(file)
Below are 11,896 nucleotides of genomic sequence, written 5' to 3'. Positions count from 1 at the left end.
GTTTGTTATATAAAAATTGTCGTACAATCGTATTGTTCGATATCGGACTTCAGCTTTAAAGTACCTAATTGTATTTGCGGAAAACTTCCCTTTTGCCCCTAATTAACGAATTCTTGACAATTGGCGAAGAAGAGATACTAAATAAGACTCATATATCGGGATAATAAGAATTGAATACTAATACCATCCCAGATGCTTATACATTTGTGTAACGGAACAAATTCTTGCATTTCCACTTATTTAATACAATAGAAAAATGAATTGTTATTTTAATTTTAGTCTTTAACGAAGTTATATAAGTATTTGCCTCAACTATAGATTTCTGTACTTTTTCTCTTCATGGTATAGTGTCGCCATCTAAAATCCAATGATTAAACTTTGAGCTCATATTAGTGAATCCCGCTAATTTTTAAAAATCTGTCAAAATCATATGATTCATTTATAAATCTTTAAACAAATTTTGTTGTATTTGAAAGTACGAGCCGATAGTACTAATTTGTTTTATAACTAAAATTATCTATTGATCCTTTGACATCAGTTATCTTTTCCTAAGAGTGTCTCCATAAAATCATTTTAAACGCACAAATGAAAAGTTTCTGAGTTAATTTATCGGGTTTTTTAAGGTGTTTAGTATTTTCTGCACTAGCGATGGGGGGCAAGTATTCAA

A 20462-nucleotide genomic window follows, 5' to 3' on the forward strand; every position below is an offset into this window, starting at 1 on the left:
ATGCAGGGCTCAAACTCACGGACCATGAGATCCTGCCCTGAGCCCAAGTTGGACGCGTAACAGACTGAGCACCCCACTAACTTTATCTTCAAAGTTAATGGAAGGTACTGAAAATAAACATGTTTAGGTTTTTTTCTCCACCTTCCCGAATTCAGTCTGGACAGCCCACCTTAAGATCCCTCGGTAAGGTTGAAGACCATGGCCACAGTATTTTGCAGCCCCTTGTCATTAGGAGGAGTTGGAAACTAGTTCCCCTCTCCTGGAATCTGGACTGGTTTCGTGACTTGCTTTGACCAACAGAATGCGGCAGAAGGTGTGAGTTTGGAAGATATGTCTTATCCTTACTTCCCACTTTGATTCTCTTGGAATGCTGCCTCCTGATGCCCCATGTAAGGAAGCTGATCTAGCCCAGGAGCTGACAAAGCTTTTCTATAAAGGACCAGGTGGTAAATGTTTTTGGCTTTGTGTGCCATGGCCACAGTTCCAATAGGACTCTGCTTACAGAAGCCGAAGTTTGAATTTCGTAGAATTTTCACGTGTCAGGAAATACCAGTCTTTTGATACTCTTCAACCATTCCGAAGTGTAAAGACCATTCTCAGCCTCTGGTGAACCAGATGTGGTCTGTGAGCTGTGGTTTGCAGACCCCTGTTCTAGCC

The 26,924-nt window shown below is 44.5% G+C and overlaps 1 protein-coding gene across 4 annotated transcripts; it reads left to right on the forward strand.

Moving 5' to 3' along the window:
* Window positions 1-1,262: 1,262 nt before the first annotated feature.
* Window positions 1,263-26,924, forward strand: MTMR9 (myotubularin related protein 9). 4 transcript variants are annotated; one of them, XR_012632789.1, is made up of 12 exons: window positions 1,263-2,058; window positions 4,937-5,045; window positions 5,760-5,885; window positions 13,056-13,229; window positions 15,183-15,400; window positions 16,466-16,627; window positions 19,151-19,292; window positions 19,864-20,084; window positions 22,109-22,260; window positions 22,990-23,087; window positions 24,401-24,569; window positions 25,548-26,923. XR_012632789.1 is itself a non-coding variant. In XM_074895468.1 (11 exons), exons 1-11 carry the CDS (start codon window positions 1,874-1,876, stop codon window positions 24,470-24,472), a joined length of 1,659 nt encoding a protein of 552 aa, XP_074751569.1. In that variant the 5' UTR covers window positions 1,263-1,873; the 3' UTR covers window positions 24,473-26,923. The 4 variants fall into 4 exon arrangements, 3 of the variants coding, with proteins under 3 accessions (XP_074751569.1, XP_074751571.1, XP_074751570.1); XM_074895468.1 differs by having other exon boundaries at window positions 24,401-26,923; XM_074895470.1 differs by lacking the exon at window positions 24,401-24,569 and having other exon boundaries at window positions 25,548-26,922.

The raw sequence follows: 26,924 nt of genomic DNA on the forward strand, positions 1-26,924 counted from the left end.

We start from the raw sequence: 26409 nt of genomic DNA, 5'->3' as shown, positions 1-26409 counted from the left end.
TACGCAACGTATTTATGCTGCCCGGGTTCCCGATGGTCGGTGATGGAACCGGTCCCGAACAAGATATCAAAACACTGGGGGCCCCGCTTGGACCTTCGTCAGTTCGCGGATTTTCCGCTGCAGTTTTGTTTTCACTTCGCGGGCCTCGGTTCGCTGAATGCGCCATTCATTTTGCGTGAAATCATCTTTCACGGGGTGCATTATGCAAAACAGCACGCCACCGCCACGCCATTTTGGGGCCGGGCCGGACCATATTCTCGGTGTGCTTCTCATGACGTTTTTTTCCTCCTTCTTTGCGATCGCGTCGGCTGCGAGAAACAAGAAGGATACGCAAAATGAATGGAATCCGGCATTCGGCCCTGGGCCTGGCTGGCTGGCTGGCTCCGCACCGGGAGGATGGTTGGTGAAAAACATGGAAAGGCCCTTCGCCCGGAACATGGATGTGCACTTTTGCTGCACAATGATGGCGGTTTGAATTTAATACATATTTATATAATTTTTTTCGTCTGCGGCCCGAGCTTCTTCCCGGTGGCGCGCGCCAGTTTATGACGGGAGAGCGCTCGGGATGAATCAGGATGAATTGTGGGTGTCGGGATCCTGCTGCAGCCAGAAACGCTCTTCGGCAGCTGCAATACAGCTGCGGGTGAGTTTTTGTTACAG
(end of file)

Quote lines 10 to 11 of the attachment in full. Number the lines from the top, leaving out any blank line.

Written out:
We start from the raw sequence: 26409 nt of genomic DNA, 5'->3' as shown, positions 1-26409 counted from the left end.
TACGCAACGTATTTATGCTGCCCGGGTTCCCGATGGTCGGTGATGGAACCGGTCCCGAACAAGATATCAAAACACTGGGGGCCCCGCTTGGACCTTCGTCAGTTCGCGGATTTTCCGCTGCAGTTTTGTTTTCACTTCGCGGGCCTCGGTTCGCTGAATGCGCCATTCATTTTGCGTGAAATCATCTTTCACGGGGTGCATTATGCAAAACAGCACGCCACCGCCACGCCATTTTGGGGCCGGGCCGGACCATATTCTCGGTGTGCTTCTCATGACGTTTTTTTCCTCCTTCTTTGCGATCGCGTCGGCTGCGAGAAACAAGAAGGATACGCAAAATGAATGGAATCCGGCATTCGGCCCTGGGCCTGGCTGGCTGGCTGGCTCCGCACCGGGAGGATGGTTGGTGAAAAACATGGAAAGGCCCTTCGCCCGGAACATGGATGTGCACTTTTGCTGCACAATGATGGCGGTTTGAATTTAATACATATTTATATAATTTTTTTCGTCTGCGGCCCGAGCTTCTTCCCGGTGGCGCGCGCCAGTTTATGACGGGAGAGCGCTCGGGATGAATCAGGATGAATTGTGGGTGTCGGGATCCTGCTGCAGCCAGAAACGCTCTTCGGCAGCTGCAATACAGCTGCGGGTGAGTTTTTGTTACAG